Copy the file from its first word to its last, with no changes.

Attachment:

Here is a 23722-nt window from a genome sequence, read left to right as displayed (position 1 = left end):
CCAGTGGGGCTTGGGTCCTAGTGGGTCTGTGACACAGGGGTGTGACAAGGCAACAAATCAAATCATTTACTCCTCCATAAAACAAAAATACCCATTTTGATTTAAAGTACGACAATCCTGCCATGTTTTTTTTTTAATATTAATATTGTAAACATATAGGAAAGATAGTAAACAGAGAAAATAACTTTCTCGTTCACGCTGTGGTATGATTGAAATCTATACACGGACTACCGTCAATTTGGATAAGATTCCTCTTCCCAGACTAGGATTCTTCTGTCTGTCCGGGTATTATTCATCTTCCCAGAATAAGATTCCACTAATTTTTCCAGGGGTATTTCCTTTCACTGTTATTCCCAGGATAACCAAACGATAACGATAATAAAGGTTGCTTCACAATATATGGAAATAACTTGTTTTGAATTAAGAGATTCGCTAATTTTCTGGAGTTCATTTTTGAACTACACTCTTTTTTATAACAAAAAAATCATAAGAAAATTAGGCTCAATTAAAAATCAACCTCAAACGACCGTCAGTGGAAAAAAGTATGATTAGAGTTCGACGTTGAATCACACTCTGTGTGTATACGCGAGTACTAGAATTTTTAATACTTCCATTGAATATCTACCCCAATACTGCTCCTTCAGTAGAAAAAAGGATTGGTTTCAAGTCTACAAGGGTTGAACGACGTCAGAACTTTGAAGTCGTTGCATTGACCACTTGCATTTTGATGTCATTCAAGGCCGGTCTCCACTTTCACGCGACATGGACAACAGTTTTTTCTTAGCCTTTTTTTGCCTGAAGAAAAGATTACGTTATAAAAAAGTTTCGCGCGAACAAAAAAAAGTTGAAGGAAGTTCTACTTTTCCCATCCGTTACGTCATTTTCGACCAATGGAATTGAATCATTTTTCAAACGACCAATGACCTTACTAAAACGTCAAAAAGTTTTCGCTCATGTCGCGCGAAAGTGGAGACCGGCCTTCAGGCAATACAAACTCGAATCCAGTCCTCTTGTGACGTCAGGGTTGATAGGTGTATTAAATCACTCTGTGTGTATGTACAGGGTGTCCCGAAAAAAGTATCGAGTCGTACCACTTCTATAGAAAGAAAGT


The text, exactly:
Here is a 23722-nt window from a genome sequence, read left to right as displayed (position 1 = left end):
CCAGTGGGGCTTGGGTCCTAGTGGGTCTGTGACACAGGGGTGTGACAAGGCAACAAATCAAATCATTTACTCCTCCATAAAACAAAAATACCCATTTTGATTTAAAGTACGACAATCCTGCCATGTTTTTTTTTTAATATTAATATTGTAAACATATAGGAAAGATAGTAAACAGAGAAAATAACTTTCTCGTTCACGCTGTGGTATGATTGAAATCTATACACGGACTACCGTCAATTTGGATAAGATTCCTCTTCCCAGACTAGGATTCTTCTGTCTGTCCGGGTATTATTCATCTTCCCAGAATAAGATTCCACTAATTTTTCCAGGGGTATTTCCTTTCACTGTTATTCCCAGGATAACCAAACGATAACGATAATAAAGGTTGCTTCACAATATATGGAAATAACTTGTTTTGAATTAAGAGATTCGCTAATTTTCTGGAGTTCATTTTTGAACTACACTCTTTTTTATAACAAAAAAATCATAAGAAAATTAGGCTCAATTAAAAATCAACCTCAAACGACCGTCAGTGGAAAAAAGTATGATTAGAGTTCGACGTTGAATCACACTCTGTGTGTATACGCGAGTACTAGAATTTTTAATACTTCCATTGAATATCTACCCCAATACTGCTCCTTCAGTAGAAAAAAGGATTGGTTTCAAGTCTACAAGGGTTGAACGACGTCAGAACTTTGAAGTCGTTGCATTGACCACTTGCATTTTGATGTCATTCAAGGCCGGTCTCCACTTTCACGCGACATGGACAACAGTTTTTTCTTAGCCTTTTTTTGCCTGAAGAAAAGATTACGTTATAAAAAAGTTTCGCGCGAACAAAAAAAAGTTGAAGGAAGTTCTACTTTTCCCATCCGTTACGTCATTTTCGACCAATGGAATTGAATCATTTTTCAAACGACCAATGACCTTACTAAAACGTCAAAAAGTTTTCGCTCATGTCGCGCGAAAGTGGAGACCGGCCTTCAGGCAATACAAACTCGAATCCAGTCCTCTTGTGACGTCAGGGTTGATAGGTGTATTAAATCACTCTGTGTGTATGTACAGGGTGTCCCGAAAAAAGTATCGAGTCGTACCACTTCTATAGAAAGAAAGT